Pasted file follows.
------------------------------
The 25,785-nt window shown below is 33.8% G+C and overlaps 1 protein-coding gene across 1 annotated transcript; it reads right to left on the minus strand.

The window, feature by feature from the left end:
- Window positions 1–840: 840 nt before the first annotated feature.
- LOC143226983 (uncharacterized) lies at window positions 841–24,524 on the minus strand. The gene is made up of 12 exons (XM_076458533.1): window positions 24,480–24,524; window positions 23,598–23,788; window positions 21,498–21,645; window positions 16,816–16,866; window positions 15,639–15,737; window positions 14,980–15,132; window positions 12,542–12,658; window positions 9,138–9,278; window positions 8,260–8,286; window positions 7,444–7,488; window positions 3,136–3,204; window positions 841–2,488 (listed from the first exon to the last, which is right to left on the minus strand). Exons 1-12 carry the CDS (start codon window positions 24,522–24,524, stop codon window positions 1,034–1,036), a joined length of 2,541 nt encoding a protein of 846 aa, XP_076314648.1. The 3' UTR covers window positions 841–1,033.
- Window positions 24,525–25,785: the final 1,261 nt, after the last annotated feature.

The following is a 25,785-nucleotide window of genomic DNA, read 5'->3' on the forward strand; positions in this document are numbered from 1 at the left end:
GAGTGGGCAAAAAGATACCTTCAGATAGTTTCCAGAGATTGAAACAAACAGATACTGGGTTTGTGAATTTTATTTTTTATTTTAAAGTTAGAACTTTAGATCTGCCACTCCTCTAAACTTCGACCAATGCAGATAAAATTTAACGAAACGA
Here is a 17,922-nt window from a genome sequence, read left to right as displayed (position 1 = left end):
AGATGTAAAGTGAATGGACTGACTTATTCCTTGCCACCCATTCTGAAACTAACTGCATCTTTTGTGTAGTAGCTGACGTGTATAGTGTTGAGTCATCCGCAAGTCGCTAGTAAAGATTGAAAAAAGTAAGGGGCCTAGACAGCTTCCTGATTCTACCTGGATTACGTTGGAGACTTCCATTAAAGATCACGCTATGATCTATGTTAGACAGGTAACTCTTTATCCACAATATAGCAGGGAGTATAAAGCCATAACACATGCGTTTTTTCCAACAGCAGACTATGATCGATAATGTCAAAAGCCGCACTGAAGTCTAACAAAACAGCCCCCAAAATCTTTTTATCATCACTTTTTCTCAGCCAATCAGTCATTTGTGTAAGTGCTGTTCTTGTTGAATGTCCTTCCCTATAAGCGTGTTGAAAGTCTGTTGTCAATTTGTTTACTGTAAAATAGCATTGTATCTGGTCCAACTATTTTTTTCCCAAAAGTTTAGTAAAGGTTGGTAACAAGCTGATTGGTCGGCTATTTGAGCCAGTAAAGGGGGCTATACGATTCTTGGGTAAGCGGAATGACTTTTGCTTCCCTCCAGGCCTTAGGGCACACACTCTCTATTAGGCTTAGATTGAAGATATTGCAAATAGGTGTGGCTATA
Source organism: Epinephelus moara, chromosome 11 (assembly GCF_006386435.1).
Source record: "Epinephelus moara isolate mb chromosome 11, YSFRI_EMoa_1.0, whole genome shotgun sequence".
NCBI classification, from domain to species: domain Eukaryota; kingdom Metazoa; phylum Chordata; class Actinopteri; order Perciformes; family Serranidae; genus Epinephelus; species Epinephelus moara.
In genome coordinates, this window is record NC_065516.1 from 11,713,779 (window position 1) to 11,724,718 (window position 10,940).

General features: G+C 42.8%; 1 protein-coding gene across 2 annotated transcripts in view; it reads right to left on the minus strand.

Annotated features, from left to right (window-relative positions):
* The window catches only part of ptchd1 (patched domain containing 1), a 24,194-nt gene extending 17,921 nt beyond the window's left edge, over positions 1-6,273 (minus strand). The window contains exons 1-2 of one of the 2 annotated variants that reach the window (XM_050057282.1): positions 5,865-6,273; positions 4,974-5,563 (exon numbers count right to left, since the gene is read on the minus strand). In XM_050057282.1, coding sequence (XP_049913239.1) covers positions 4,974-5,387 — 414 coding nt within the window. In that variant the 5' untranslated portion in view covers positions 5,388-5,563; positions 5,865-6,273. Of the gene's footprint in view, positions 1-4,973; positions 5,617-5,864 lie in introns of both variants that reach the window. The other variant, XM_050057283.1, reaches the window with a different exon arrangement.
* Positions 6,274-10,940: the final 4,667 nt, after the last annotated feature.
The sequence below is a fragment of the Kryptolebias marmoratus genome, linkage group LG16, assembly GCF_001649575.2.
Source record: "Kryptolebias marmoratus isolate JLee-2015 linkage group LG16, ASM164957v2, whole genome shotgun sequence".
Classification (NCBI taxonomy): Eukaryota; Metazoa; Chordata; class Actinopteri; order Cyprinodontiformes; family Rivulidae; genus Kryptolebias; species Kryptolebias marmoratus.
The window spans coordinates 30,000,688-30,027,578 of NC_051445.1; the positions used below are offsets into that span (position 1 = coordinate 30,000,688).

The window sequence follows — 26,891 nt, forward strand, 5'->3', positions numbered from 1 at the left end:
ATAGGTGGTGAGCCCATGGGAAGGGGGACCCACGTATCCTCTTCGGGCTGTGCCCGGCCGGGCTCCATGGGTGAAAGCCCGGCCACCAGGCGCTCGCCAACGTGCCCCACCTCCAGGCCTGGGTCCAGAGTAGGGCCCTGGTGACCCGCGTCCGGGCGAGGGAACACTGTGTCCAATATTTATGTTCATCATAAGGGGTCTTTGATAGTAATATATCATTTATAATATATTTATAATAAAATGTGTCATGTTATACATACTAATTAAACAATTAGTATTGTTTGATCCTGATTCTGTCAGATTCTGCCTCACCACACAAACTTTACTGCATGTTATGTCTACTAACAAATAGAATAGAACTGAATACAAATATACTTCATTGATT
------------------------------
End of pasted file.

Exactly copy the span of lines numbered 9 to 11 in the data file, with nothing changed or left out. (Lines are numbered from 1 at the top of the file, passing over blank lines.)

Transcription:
AGATGTAAAGTGAATGGACTGACTTATTCCTTGCCACCCATTCTGAAACTAACTGCATCTTTTGTGTAGTAGCTGACGTGTATAGTGTTGAGTCATCCGCAAGTCGCTAGTAAAGATTGAAAAAAGTAAGGGGCCTAGACAGCTTCCTGATTCTACCTGGATTACGTTGGAGACTTCCATTAAAGATCACGCTATGATCTATGTTAGACAGGTAACTCTTTATCCACAATATAGCAGGGAGTATAAAGCCATAACACATGCGTTTTTTCCAACAGCAGACTATGATCGATAATGTCAAAAGCCGCACTGAAGTCTAACAAAACAGCCCCCAAAATCTTTTTATCATCACTTTTTCTCAGCCAATCAGTCATTTGTGTAAGTGCTGTTCTTGTTGAATGTCCTTCCCTATAAGCGTGTTGAAAGTCTGTTGTCAATTTGTTTACTGTAAAATAGCATTGTATCTGGTCCAACTATTTTTTTCCCAAAAGTTTAGTAAAGGTTGGTAACAAGCTGATTGGTCGGCTATTTGAGCCAGTAAAGGGGGCTATACGATTCTTGGGTAAGCGGAATGACTTTTGCTTCCCTCCAGGCCTTAGGGCACACACTCTCTATTAGGCTTAGATTGAAGATATTGCAAATAGGTGTGGCTATA
Source organism: Epinephelus moara, chromosome 11 (assembly GCF_006386435.1).
Source record: "Epinephelus moara isolate mb chromosome 11, YSFRI_EMoa_1.0, whole genome shotgun sequence".